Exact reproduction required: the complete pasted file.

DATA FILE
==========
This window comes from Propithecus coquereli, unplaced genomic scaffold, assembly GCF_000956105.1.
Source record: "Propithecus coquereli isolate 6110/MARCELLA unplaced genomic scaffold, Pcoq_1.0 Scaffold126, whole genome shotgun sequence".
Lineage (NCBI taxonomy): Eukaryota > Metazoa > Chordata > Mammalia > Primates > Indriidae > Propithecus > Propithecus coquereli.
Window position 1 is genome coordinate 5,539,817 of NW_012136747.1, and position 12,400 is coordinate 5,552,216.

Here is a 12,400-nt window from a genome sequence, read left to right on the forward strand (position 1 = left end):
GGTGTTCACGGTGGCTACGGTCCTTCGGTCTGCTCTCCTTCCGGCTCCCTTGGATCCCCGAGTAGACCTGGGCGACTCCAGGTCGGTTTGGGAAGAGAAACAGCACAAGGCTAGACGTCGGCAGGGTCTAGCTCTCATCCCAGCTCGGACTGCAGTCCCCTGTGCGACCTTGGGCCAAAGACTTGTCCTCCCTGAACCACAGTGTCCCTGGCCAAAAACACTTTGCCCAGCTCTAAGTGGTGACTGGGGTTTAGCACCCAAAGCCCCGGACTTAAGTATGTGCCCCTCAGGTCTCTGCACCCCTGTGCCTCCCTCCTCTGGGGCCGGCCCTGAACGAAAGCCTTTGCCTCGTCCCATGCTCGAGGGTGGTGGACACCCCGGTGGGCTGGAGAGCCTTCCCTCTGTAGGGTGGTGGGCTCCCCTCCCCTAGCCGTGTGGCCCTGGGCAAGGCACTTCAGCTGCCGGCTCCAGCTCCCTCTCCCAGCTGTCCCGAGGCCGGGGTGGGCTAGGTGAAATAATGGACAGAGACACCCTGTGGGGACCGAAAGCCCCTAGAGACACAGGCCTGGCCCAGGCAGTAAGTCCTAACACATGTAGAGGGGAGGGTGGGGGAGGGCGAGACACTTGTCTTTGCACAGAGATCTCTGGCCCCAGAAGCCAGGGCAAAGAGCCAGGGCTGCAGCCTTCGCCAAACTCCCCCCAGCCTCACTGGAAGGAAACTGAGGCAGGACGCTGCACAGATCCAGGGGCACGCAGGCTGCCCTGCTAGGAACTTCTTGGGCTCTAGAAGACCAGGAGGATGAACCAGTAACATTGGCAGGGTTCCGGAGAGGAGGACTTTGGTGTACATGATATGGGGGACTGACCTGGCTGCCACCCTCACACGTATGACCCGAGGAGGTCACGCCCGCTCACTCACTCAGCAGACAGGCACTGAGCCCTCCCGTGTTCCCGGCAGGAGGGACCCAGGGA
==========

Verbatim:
This window comes from Propithecus coquereli, unplaced genomic scaffold, assembly GCF_000956105.1.
Source record: "Propithecus coquereli isolate 6110/MARCELLA unplaced genomic scaffold, Pcoq_1.0 Scaffold126, whole genome shotgun sequence".
Lineage (NCBI taxonomy): Eukaryota > Metazoa > Chordata > Mammalia > Primates > Indriidae > Propithecus > Propithecus coquereli.
Window position 1 is genome coordinate 5,539,817 of NW_012136747.1, and position 12,400 is coordinate 5,552,216.

Here is a 12,400-nt window from a genome sequence, read left to right on the forward strand (position 1 = left end):
GGTGTTCACGGTGGCTACGGTCCTTCGGTCTGCTCTCCTTCCGGCTCCCTTGGATCCCCGAGTAGACCTGGGCGACTCCAGGTCGGTTTGGGAAGAGAAACAGCACAAGGCTAGACGTCGGCAGGGTCTAGCTCTCATCCCAGCTCGGACTGCAGTCCCCTGTGCGACCTTGGGCCAAAGACTTGTCCTCCCTGAACCACAGTGTCCCTGGCCAAAAACACTTTGCCCAGCTCTAAGTGGTGACTGGGGTTTAGCACCCAAAGCCCCGGACTTAAGTATGTGCCCCTCAGGTCTCTGCACCCCTGTGCCTCCCTCCTCTGGGGCCGGCCCTGAACGAAAGCCTTTGCCTCGTCCCATGCTCGAGGGTGGTGGACACCCCGGTGGGCTGGAGAGCCTTCCCTCTGTAGGGTGGTGGGCTCCCCTCCCCTAGCCGTGTGGCCCTGGGCAAGGCACTTCAGCTGCCGGCTCCAGCTCCCTCTCCCAGCTGTCCCGAGGCCGGGGTGGGCTAGGTGAAATAATGGACAGAGACACCCTGTGGGGACCGAAAGCCCCTAGAGACACAGGCCTGGCCCAGGCAGTAAGTCCTAACACATGTAGAGGGGAGGGTGGGGGAGGGCGAGACACTTGTCTTTGCACAGAGATCTCTGGCCCCAGAAGCCAGGGCAAAGAGCCAGGGCTGCAGCCTTCGCCAAACTCCCCCCAGCCTCACTGGAAGGAAACTGAGGCAGGACGCTGCACAGATCCAGGGGCACGCAGGCTGCCCTGCTAGGAACTTCTTGGGCTCTAGAAGACCAGGAGGATGAACCAGTAACATTGGCAGGGTTCCGGAGAGGAGGACTTTGGTGTACATGATATGGGGGACTGACCTGGCTGCCACCCTCACACGTATGACCCGAGGAGGTCACGCCCGCTCACTCACTCAGCAGACAGGCACTGAGCCCTCCCGTGTTCCCGGCAGGAGGGACCCAGGGA